why do they call it greek yogurt

Greek yogurt and regular yogurt look a little different and taste a little different. But what makes them different? And is one better or better for you than the other? What s the Difference Between Regular Greek Yogurt? {Referral links are used in this post. }
Earlier this week my husband asked me what the difference is between Greek and regular yogurt. IБve had both (in fact, thereБs some Greek yogurt in my refrigerator right now), but the best answer I could come up with is that Greek yogurt has more protein and a thicker consistency than regular yogurt. But then I was stuck. Why these differences? Is it the kind of milk thatБs used? The bacterial cultures? Something in the recipe or the processing? Are there other differences? So I did some digging. It turns out that both Greek and regular yogurts start out with the same ingredients Б milk and bacterial cultures. In fact, both types of yogurt even use the same bacterial cultures ( Streptococcus thermophilus and Lactobacillus bulgaricus, if you were wondering). These bacteria ferment the lactose ( ) in the milk and produce lactic acid. What s Different About Greek Yogurt? After fermentation, the liquid whey is strained off the solid yogurt.

Regular yogurt is strained twice, so there is still some liquid left in the end product. Greek yogurt is strained three times, so most of the liquid is removed. This is what gives Greek yogurt itsБ thicker consistency and stronger flavors compared to regular yogurt. Because Greek yogurt is more Бconcentrated,Б it has more protein than regular yogurt. The protein is left behind in the solid yogurt during the straining process. The whey contains most of the sodium, carbohydrates, and calcium, so Greek yogurts are lower in these nutrients than their regular counterparts. In fact, so much volume is lost during the extra straining step that it typically takes 4 cups of raw milk to get 1 cup of Greek yogurt, while it only takes 1 cup of raw milk to get 1 cup of regular yogurt. Here is a comparison of the nutritional value of Yoplait fat-free strawberry yogurts. While I love that Greek yogurt is higher in protein than regular yogurt, IБm not crazy about the flavor of plain Greek yogurt. ItБs too sour for my tastes. (IБm not really crazy about plain regular yogurt, either. ) I think the flavored varieties, on the other hand, are pretty awesome.

Have you tried Greek yogurt before? What s your favorite way to use Greek yogurt? Enjoy! Food words have some seriously gnarly roots, but follow them far back enough, and you can see culinary history all tangled up in a few short syllables. Welcome to Eat Your Words Yogurt has become such a ubiquitous part of American breakfast-and-healthy-snack culture that it s been naturalized as a plain English word. Like zucchini or pita, it s completed the journey from utterly alien loan-word to humdrum noun, one that we can throw around without the italics of foreignness or according to locals scare quotes. But yogurt began in Turkish, as yoghurt (there go the italics! ). The Turkish word itself comes from an Old Turkish root, yog, meaning something like condense or intensify, which is pretty much what happens to milk when you let it curdle into yogurt. Makes sense! And the actual dish has been around for thousands of years--not surprising for something as simple as old warm milk --and was popular in ancient Egypt, Rome, and Greece (where they called it oxygala, acid milk ). Once the word made its way to English, though, the going got a little choppy. The first written mention of the gloopy stuff comes in 1625, when a travel writer named Samuel Purchas noted that the Turks don t eate much Milke, except it bee made sower, which they call Yoghurd.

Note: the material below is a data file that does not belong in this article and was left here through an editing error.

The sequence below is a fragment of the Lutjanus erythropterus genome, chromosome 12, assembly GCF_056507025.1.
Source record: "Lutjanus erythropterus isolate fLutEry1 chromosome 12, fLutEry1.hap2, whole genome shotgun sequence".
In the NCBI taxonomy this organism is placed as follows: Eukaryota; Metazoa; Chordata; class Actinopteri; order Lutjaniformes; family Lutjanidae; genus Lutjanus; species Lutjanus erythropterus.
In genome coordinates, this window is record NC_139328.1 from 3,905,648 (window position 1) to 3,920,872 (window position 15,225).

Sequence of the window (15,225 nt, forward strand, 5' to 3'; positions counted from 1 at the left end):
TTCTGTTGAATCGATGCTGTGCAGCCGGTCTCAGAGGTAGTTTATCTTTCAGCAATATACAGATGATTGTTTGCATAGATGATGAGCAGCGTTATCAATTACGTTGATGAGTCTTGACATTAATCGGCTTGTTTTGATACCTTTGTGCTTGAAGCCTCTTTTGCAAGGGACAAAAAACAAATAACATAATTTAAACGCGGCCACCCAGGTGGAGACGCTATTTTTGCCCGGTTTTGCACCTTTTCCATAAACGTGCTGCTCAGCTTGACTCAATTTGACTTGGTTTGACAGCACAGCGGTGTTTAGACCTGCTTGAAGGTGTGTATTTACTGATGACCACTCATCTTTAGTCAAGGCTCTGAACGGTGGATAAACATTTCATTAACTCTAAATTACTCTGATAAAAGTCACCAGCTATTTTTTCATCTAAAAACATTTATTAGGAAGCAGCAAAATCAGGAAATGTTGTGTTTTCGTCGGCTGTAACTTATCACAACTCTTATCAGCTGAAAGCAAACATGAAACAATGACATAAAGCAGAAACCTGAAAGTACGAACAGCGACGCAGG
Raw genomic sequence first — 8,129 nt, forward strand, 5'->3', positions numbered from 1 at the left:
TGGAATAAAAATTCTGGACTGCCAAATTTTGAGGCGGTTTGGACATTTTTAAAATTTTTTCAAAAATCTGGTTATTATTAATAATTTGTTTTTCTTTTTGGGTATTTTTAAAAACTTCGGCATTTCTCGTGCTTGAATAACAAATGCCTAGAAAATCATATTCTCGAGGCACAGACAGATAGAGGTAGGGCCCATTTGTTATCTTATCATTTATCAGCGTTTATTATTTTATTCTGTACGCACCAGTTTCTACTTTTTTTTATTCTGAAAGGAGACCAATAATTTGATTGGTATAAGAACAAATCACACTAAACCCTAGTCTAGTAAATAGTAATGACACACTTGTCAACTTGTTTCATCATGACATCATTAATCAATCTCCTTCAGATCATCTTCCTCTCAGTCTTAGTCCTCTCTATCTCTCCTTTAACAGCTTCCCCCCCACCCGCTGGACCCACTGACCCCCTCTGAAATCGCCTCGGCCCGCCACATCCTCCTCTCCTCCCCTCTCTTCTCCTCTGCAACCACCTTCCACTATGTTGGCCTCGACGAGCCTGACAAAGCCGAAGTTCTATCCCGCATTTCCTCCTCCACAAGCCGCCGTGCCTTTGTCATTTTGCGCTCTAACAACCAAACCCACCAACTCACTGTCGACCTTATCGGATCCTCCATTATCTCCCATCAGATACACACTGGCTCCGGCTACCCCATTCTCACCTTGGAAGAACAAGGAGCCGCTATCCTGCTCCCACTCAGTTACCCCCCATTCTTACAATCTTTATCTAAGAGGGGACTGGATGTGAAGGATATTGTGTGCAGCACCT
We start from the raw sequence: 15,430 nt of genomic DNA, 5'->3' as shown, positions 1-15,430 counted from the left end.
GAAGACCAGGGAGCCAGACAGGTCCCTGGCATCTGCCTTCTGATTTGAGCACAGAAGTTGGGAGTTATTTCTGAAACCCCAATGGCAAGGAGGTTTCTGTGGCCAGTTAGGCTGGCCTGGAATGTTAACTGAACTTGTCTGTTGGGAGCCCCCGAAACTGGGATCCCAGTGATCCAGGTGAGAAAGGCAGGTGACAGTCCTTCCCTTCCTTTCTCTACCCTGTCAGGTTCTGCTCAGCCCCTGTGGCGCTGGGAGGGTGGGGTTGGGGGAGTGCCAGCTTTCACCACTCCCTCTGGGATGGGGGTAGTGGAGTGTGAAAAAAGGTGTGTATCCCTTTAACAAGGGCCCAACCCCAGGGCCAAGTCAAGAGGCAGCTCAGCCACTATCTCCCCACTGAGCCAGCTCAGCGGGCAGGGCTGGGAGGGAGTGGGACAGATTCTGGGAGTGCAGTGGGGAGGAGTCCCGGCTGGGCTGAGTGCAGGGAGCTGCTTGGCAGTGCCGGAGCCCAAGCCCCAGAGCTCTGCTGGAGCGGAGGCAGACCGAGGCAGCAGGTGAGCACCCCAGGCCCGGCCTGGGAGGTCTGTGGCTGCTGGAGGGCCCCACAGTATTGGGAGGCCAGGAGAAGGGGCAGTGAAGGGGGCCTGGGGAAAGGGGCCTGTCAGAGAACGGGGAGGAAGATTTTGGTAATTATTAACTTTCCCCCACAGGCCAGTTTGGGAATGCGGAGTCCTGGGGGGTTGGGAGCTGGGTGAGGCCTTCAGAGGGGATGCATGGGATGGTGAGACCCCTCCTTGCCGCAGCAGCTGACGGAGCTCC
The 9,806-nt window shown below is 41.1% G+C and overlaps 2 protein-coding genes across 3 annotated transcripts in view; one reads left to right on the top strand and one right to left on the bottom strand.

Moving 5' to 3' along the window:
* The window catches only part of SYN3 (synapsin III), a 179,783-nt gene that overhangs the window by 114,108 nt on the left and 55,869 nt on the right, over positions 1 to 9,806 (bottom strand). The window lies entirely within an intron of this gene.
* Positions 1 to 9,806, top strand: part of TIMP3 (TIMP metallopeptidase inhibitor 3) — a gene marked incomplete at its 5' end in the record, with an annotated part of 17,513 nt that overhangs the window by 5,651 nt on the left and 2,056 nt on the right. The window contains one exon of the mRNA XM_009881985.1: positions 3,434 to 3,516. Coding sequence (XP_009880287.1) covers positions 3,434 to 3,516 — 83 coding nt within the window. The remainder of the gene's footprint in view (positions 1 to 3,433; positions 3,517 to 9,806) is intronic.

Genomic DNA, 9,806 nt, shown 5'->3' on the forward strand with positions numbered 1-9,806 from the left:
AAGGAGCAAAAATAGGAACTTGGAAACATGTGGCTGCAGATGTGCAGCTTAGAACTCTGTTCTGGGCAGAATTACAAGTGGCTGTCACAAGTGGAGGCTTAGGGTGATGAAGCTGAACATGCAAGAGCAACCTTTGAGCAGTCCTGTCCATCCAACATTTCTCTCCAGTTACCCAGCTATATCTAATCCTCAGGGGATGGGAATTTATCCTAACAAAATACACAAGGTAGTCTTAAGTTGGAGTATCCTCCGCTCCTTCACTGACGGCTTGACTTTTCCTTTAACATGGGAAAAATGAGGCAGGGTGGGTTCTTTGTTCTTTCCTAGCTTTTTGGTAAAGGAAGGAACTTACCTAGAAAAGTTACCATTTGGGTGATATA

And then we were off to the races: by the 1800s, people were writing of yahourt, yaghourt, yaghourt, yogurd, yoghourt, yooghort, and yughard, and even Evelyn Waugh, in his 1925 novel A Handful of Dust, had a character gobbling her morning yoghourt. Without an Academie Francaise-style language dictatorship to keep English in line, stealing words from non-Latin alphabets inevitably gets kind of messy. Adding to the confusion is the fact that, in modern Turkish, the word spelled yoghurt is actually pronounced more like the French word for it, yaourt, with the gh in the middle of the Turkish word just lengthening the vowel before it. It s unclear whether Samuel Purchas got the hard G in his yoghurd from writing down what a Turkish speaker with an old-timey dialect was saying to him, or transliterating from the Arabic script used in the Ottoman Empire, but either way, we took that hard-G to heart. It helps that, compared to the very Frenchy yaourt, yogurt is a lot easier for an English speaker to say.

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